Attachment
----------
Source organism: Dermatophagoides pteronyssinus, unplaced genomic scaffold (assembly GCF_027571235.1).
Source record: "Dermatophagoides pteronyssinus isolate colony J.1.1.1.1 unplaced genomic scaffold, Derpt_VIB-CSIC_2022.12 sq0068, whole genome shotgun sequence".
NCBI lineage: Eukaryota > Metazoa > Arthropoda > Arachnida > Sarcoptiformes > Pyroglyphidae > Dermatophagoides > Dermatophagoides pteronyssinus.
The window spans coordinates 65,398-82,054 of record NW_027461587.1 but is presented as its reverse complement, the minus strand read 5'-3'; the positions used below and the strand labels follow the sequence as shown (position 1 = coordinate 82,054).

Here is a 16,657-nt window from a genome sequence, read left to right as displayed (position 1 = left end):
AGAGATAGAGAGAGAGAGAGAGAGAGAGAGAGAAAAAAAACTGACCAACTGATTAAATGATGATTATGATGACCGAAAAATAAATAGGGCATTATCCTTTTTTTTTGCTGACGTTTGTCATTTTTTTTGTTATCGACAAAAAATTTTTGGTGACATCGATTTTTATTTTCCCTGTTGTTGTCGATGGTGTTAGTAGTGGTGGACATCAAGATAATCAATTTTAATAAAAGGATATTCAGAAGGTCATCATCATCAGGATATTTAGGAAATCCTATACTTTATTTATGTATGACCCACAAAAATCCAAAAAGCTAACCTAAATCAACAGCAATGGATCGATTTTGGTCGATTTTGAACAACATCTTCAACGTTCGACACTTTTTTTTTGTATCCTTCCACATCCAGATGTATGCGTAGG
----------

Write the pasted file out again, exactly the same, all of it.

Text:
Source organism: Dermatophagoides pteronyssinus, unplaced genomic scaffold (assembly GCF_027571235.1).
Source record: "Dermatophagoides pteronyssinus isolate colony J.1.1.1.1 unplaced genomic scaffold, Derpt_VIB-CSIC_2022.12 sq0068, whole genome shotgun sequence".
NCBI lineage: Eukaryota > Metazoa > Arthropoda > Arachnida > Sarcoptiformes > Pyroglyphidae > Dermatophagoides > Dermatophagoides pteronyssinus.
The window spans coordinates 65,398-82,054 of record NW_027461587.1 but is presented as its reverse complement, the minus strand read 5'-3'; the positions used below and the strand labels follow the sequence as shown (position 1 = coordinate 82,054).

Here is a 16,657-nt window from a genome sequence, read left to right as displayed (position 1 = left end):
AGAGATAGAGAGAGAGAGAGAGAGAGAGAGAGAAAAAAAACTGACCAACTGATTAAATGATGATTATGATGACCGAAAAATAAATAGGGCATTATCCTTTTTTTTTGCTGACGTTTGTCATTTTTTTTGTTATCGACAAAAAATTTTTGGTGACATCGATTTTTATTTTCCCTGTTGTTGTCGATGGTGTTAGTAGTGGTGGACATCAAGATAATCAATTTTAATAAAAGGATATTCAGAAGGTCATCATCATCAGGATATTTAGGAAATCCTATACTTTATTTATGTATGACCCACAAAAATCCAAAAAGCTAACCTAAATCAACAGCAATGGATCGATTTTGGTCGATTTTGAACAACATCTTCAACGTTCGACACTTTTTTTTTGTATCCTTCCACATCCAGATGTATGCGTAGG